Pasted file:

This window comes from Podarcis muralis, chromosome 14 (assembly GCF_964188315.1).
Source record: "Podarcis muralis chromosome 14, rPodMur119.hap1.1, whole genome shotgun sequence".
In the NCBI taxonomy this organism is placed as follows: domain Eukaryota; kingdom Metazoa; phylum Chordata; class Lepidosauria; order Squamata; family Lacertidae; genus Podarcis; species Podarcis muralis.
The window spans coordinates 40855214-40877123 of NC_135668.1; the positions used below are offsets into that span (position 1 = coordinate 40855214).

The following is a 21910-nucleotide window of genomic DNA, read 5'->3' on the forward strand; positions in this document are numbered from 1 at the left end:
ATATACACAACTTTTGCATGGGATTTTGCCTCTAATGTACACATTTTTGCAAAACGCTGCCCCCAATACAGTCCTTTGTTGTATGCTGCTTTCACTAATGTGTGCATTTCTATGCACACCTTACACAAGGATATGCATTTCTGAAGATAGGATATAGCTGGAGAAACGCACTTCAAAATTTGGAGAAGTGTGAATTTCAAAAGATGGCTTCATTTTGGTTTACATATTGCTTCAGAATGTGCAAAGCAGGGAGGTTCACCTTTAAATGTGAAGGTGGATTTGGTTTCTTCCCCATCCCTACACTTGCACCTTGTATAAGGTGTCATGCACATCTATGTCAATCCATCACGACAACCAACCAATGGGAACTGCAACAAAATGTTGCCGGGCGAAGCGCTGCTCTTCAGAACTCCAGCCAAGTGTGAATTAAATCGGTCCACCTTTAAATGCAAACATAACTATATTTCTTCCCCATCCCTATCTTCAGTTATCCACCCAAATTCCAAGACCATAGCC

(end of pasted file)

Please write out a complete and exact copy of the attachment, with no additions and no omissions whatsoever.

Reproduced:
This window comes from Podarcis muralis, chromosome 14 (assembly GCF_964188315.1).
Source record: "Podarcis muralis chromosome 14, rPodMur119.hap1.1, whole genome shotgun sequence".
In the NCBI taxonomy this organism is placed as follows: domain Eukaryota; kingdom Metazoa; phylum Chordata; class Lepidosauria; order Squamata; family Lacertidae; genus Podarcis; species Podarcis muralis.
The window spans coordinates 40855214-40877123 of NC_135668.1; the positions used below are offsets into that span (position 1 = coordinate 40855214).

The following is a 21910-nucleotide window of genomic DNA, read 5'->3' on the forward strand; positions in this document are numbered from 1 at the left end:
ATATACACAACTTTTGCATGGGATTTTGCCTCTAATGTACACATTTTTGCAAAACGCTGCCCCCAATACAGTCCTTTGTTGTATGCTGCTTTCACTAATGTGTGCATTTCTATGCACACCTTACACAAGGATATGCATTTCTGAAGATAGGATATAGCTGGAGAAACGCACTTCAAAATTTGGAGAAGTGTGAATTTCAAAAGATGGCTTCATTTTGGTTTACATATTGCTTCAGAATGTGCAAAGCAGGGAGGTTCACCTTTAAATGTGAAGGTGGATTTGGTTTCTTCCCCATCCCTACACTTGCACCTTGTATAAGGTGTCATGCACATCTATGTCAATCCATCACGACAACCAACCAATGGGAACTGCAACAAAATGTTGCCGGGCGAAGCGCTGCTCTTCAGAACTCCAGCCAAGTGTGAATTAAATCGGTCCACCTTTAAATGCAAACATAACTATATTTCTTCCCCATCCCTATCTTCAGTTATCCACCCAAATTCCAAGACCATAGCC